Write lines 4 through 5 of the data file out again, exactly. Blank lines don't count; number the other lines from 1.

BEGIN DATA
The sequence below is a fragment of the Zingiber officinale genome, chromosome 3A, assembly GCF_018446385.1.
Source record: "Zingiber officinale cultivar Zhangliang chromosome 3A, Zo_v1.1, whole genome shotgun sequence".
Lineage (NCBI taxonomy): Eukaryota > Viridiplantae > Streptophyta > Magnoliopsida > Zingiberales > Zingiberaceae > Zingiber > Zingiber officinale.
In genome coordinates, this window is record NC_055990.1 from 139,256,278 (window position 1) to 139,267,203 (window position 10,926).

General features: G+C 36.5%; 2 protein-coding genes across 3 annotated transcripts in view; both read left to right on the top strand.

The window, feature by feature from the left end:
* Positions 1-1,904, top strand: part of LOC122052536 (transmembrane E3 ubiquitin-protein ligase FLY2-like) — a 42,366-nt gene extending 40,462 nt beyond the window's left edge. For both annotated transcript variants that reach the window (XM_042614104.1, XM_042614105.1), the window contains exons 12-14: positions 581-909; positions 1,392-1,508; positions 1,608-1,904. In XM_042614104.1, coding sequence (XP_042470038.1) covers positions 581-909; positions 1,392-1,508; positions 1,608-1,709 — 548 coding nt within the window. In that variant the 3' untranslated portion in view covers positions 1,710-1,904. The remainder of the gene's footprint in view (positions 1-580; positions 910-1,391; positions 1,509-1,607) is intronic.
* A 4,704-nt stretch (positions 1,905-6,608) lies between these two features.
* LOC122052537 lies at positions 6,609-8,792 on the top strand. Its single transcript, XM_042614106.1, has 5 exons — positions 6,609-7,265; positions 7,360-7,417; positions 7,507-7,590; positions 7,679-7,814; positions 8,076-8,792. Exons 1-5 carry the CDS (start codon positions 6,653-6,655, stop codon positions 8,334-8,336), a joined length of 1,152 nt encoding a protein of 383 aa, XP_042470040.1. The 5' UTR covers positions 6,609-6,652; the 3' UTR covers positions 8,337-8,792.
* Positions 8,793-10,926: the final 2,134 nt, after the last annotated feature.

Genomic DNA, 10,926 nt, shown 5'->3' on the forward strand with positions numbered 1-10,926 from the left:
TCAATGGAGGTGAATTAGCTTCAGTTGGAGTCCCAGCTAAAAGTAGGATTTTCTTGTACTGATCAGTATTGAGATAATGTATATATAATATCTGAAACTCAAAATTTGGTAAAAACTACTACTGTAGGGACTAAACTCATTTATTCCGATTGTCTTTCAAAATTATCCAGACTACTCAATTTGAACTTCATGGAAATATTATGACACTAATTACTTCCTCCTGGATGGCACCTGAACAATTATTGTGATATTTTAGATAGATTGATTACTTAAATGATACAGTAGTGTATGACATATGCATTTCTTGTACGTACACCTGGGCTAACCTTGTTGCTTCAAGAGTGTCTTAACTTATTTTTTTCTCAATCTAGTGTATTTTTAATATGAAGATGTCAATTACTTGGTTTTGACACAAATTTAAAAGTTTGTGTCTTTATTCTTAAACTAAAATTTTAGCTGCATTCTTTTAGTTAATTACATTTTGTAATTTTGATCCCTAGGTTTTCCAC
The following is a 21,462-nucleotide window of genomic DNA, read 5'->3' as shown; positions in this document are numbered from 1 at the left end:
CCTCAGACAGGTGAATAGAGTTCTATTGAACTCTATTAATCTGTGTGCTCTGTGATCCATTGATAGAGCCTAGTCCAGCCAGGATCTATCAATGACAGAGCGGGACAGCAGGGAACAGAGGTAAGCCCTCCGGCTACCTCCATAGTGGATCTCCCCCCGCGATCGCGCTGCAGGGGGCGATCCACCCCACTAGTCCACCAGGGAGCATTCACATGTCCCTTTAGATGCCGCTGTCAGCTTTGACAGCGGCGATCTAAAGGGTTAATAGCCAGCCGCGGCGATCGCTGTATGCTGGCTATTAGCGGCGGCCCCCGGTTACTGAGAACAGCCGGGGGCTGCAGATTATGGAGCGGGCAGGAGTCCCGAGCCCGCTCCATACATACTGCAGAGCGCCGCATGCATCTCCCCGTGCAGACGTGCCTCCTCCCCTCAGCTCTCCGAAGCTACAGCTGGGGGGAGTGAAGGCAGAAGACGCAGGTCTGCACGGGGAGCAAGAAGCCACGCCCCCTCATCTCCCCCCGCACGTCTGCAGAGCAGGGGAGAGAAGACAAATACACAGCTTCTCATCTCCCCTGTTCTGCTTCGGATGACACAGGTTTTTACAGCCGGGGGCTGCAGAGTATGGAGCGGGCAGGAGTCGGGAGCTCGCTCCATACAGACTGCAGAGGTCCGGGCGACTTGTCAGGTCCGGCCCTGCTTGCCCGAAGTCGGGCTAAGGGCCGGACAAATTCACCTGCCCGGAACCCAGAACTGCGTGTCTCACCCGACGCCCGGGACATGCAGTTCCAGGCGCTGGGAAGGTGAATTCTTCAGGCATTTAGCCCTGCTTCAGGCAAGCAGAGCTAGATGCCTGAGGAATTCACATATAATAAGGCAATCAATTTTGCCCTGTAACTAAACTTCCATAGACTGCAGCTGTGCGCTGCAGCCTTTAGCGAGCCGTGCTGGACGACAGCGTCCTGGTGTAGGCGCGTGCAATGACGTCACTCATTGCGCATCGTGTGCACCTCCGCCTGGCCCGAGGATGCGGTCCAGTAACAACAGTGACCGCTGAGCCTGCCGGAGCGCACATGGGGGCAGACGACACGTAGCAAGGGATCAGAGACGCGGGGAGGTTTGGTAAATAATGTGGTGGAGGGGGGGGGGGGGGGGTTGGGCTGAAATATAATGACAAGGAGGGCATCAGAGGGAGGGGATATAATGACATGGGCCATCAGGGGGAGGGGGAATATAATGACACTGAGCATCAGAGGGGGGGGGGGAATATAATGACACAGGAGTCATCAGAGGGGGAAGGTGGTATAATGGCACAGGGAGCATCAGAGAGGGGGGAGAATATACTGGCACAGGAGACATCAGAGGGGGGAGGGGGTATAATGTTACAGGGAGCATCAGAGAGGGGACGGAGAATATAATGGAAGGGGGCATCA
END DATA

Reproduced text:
In genome coordinates, this window is record NC_055990.1 from 139,256,278 (window position 1) to 139,267,203 (window position 10,926).

General features: G+C 36.5%; 2 protein-coding genes across 3 annotated transcripts in view; both read left to right on the top strand.